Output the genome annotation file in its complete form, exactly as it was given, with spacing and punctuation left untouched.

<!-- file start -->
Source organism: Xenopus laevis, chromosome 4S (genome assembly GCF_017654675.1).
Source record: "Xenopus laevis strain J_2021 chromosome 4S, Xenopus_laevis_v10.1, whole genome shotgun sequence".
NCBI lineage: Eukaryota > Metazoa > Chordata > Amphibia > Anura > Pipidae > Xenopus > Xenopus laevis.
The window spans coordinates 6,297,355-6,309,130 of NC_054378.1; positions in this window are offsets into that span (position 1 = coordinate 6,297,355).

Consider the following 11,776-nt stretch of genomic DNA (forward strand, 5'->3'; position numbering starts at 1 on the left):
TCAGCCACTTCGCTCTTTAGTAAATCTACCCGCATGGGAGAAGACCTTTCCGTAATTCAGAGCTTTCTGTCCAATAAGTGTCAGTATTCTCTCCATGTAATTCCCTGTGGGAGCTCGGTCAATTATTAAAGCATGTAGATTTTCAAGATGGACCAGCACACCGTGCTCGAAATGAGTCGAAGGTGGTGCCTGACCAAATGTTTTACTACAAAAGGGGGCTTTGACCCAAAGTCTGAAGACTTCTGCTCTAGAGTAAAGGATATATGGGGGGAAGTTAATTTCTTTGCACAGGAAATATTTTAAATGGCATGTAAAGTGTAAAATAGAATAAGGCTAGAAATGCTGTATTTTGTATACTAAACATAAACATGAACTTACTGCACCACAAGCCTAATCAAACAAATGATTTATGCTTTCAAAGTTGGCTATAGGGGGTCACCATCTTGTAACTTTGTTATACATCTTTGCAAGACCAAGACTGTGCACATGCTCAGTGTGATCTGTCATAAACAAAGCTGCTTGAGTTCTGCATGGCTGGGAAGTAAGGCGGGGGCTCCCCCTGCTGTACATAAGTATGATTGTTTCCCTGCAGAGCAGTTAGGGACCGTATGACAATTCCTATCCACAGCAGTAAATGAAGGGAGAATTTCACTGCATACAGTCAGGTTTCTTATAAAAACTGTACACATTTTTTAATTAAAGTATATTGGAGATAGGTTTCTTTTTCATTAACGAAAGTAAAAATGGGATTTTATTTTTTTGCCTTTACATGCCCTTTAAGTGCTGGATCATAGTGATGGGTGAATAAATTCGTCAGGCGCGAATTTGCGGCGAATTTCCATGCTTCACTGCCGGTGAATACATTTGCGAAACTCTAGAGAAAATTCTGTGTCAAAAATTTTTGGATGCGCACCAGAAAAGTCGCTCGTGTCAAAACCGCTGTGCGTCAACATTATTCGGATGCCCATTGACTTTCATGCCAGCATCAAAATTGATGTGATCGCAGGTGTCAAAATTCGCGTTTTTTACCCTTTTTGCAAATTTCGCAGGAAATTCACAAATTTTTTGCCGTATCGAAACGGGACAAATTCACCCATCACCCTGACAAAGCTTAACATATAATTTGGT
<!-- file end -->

Source organism: Xenopus laevis, chromosome 4S (genome assembly GCF_017654675.1).
Source record: "Xenopus laevis strain J_2021 chromosome 4S, Xenopus_laevis_v10.1, whole genome shotgun sequence".
NCBI lineage: Eukaryota > Metazoa > Chordata > Amphibia > Anura > Pipidae > Xenopus > Xenopus laevis.
The window spans coordinates 6,297,355-6,309,130 of NC_054378.1; positions in this window are offsets into that span (position 1 = coordinate 6,297,355).

Consider the following 11,776-nt stretch of genomic DNA (forward strand, 5'->3'; position numbering starts at 1 on the left):
TCAGCCACTTCGCTCTTTAGTAAATCTACCCGCATGGGAGAAGACCTTTCCGTAATTCAGAGCTTTCTGTCCAATAAGTGTCAGTATTCTCTCCATGTAATTCCCTGTGGGAGCTCGGTCAATTATTAAAGCATGTAGATTTTCAAGATGGACCAGCACACCGTGCTCGAAATGAGTCGAAGGTGGTGCCTGACCAAATGTTTTACTACAAAAGGGGGCTTTGACCCAAAGTCTGAAGACTTCTGCTCTAGAGTAAAGGATATATGGGGGGAAGTTAATTTCTTTGCACAGGAAATATTTTAAATGGCATGTAAAGTGTAAAATAGAATAAGGCTAGAAATGCTGTATTTTGTATACTAAACATAAACATGAACTTACTGCACCACAAGCCTAATCAAACAAATGATTTATGCTTTCAAAGTTGGCTATAGGGGGTCACCATCTTGTAACTTTGTTATACATCTTTGCAAGACCAAGACTGTGCACATGCTCAGTGTGATCTGTCATAAACAAAGCTGCTTGAGTTCTGCATGGCTGGGAAGTAAGGCGGGGGCTCCCCCTGCTGTACATAAGTATGATTGTTTCCCTGCAGAGCAGTTAGGGACCGTATGACAATTCCTATCCACAGCAGTAAATGAAGGGAGAATTTCACTGCATACAGTCAGGTTTCTTATAAAAACTGTACACATTTTTTAATTAAAGTATATTGGAGATAGGTTTCTTTTTCATTAACGAAAGTAAAAATGGGATTTTATTTTTTTGCCTTTACATGCCCTTTAAGTGCTGGATCATAGTGATGGGTGAATAAATTCGTCAGGCGCGAATTTGCGGCGAATTTCCATGCTTCACTGCCGGTGAATACATTTGCGAAACTCTAGAGAAAATTCTGTGTCAAAAATTTTTGGATGCGCACCAGAAAAGTCGCTCGTGTCAAAACCGCTGTGCGTCAACATTATTCGGATGCCCATTGACTTTCATGCCAGCATCAAAATTGATGTGATCGCAGGTGTCAAAATTCGCGTTTTTTACCCTTTTTGCAAATTTCGCAGGAAATTCACAAATTTTTTGCCGTATCGAAACGGGACAAATTCACCCATCACCCTGACAAAGCTTAACATATAATTTGGT